Author(s): Van Dam AR, Walton WE
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Abstract Two 6-wk trials were conducted in 28-m2 earthen ponds to compare the efficacy of the arroyo chub, Gila orcutti, to the mosquitofish, Gambusia affinis, as a biological control agent for mosquitoes and a possible replacement for the mosquitofish in sensitive watersheds of southern California. The mosquitofish population growth rate was 1.73 times greater than the arroyo chub population growth rate; however, greater reproduction by the mosquitofish did not result in significantly better reduction of mosquitoes than was provided by the comparatively small populations of arroyo chub. On average across a 6-wk study in the spring, both larvivorous fishes reduced the abundance of 3rd and 4th instars by 4- to 5-fold compared to that observed in the control ponds that lacked fish but contained few invertebrate predators. The abundance of nontarget microinvertebrates in ponds containing the mosquitofish was only 7\% of that in ponds containing the arroyo chub during the summer, but did not differ significantly between the fish species treatments when zooplankton was comparatively more abundant during the spring. Even though the number of individuals produced by each fish species during 6 wk in the spring was greater than for fish stocked in the summer, species-specific population growth rates in the spring study (individuals/individual/d; mosquitofish, 0.077; arroyo chub, 0.044) were only slightly higher than in the summer (individuals/individual/d; mosquitofish, 0.068; arroyo chub, 0.039) indicating that differences in the number of fish stocked contributed primarily to the differences in final population size between spring and summer studies. The arroyo chub is native to the South Coastal drainages in California and should be considered as a viable alternative to the mosquitofish for integrated mosquito management programs in riverine wetlands and sensitive watersheds of southern California.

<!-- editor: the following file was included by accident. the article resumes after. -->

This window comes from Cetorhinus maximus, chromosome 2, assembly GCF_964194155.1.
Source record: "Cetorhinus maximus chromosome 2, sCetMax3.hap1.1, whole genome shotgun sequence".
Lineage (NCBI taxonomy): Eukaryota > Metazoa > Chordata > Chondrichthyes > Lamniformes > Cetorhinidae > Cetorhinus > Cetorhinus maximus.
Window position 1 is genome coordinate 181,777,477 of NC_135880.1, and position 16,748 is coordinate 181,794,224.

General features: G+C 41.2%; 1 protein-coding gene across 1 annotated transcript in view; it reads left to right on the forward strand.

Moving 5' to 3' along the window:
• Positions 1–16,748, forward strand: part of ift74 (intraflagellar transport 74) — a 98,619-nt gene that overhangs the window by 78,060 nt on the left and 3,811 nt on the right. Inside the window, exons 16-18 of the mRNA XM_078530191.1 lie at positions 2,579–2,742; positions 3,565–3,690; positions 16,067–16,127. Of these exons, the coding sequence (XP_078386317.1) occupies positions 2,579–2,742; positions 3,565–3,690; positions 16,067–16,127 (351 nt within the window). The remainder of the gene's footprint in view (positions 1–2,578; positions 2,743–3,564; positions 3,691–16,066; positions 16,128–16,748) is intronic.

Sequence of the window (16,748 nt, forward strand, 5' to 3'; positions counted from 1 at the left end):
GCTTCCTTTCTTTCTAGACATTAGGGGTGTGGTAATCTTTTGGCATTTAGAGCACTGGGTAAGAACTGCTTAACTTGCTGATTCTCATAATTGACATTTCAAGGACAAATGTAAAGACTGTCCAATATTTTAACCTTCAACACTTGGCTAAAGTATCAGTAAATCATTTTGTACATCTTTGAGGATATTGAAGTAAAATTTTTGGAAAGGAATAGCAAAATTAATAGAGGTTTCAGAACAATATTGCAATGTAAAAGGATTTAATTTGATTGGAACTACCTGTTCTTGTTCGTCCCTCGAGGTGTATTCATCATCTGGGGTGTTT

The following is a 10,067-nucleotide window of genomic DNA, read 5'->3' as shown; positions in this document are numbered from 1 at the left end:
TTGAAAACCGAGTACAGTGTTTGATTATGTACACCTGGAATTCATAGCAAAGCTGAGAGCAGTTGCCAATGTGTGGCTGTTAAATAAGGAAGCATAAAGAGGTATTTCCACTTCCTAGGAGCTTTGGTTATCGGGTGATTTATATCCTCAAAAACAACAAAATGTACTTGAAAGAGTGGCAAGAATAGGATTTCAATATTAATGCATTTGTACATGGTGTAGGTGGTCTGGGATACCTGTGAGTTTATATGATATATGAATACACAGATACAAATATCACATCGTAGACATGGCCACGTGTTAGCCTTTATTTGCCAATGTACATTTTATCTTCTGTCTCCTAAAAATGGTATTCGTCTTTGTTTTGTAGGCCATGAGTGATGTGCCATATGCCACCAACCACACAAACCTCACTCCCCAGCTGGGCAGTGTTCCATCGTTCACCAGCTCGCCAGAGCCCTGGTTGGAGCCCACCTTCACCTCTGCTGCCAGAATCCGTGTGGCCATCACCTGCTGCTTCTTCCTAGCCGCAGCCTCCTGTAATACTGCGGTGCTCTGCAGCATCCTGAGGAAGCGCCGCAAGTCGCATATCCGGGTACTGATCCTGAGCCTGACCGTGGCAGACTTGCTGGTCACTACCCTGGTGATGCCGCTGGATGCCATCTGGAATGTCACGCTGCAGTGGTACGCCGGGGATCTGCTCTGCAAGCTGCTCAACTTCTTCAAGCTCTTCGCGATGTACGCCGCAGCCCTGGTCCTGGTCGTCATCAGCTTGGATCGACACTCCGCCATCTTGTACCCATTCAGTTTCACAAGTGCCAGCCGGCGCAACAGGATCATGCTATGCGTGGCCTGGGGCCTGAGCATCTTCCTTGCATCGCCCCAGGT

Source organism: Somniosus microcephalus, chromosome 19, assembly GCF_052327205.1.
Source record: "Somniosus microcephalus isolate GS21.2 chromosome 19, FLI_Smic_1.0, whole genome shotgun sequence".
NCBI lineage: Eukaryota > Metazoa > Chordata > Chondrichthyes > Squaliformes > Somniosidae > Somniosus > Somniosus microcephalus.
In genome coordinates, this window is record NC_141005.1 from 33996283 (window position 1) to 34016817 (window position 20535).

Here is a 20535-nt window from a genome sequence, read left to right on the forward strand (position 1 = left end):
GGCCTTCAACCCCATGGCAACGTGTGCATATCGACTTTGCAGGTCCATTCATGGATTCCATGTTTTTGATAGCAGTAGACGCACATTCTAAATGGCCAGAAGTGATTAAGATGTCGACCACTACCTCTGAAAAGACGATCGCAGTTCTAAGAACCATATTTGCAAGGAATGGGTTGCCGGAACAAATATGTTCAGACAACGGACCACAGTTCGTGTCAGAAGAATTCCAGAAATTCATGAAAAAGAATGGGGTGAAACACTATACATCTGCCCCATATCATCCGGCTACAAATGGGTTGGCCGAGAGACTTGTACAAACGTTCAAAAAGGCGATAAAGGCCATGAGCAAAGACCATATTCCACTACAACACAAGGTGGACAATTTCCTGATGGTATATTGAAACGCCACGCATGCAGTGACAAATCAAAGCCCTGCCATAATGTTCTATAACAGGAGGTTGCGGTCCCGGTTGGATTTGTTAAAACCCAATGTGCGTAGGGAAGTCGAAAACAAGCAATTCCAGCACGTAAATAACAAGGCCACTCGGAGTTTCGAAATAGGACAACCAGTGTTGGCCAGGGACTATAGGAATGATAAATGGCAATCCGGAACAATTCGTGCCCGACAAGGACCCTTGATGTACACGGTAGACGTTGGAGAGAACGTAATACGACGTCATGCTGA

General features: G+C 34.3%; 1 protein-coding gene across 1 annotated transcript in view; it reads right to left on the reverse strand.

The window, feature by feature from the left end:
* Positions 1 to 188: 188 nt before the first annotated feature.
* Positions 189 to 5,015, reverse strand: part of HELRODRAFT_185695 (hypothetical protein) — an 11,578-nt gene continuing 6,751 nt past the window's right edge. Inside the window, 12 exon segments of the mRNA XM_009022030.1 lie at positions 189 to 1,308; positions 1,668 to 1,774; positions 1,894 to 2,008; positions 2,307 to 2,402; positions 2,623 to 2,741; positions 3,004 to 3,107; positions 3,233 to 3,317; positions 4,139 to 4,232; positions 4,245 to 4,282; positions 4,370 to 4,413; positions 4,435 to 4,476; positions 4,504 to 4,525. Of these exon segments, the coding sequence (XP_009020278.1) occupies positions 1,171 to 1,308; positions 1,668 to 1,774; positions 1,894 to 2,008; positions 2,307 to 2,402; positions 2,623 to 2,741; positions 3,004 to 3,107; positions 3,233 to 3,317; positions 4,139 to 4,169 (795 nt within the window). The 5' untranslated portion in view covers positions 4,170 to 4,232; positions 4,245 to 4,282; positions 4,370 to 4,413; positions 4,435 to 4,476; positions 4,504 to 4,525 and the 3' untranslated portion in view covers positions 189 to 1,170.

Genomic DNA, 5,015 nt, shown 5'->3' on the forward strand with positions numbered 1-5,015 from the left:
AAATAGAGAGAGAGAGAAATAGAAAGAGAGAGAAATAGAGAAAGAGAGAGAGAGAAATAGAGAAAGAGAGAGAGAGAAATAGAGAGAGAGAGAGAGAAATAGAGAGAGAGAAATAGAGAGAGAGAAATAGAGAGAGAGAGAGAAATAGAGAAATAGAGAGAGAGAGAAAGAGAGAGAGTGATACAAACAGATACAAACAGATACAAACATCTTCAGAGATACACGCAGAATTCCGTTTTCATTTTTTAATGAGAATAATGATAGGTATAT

This article was published in J Am Mosq Control Assoc
and referenced in Journal of Ecosystem & Ecography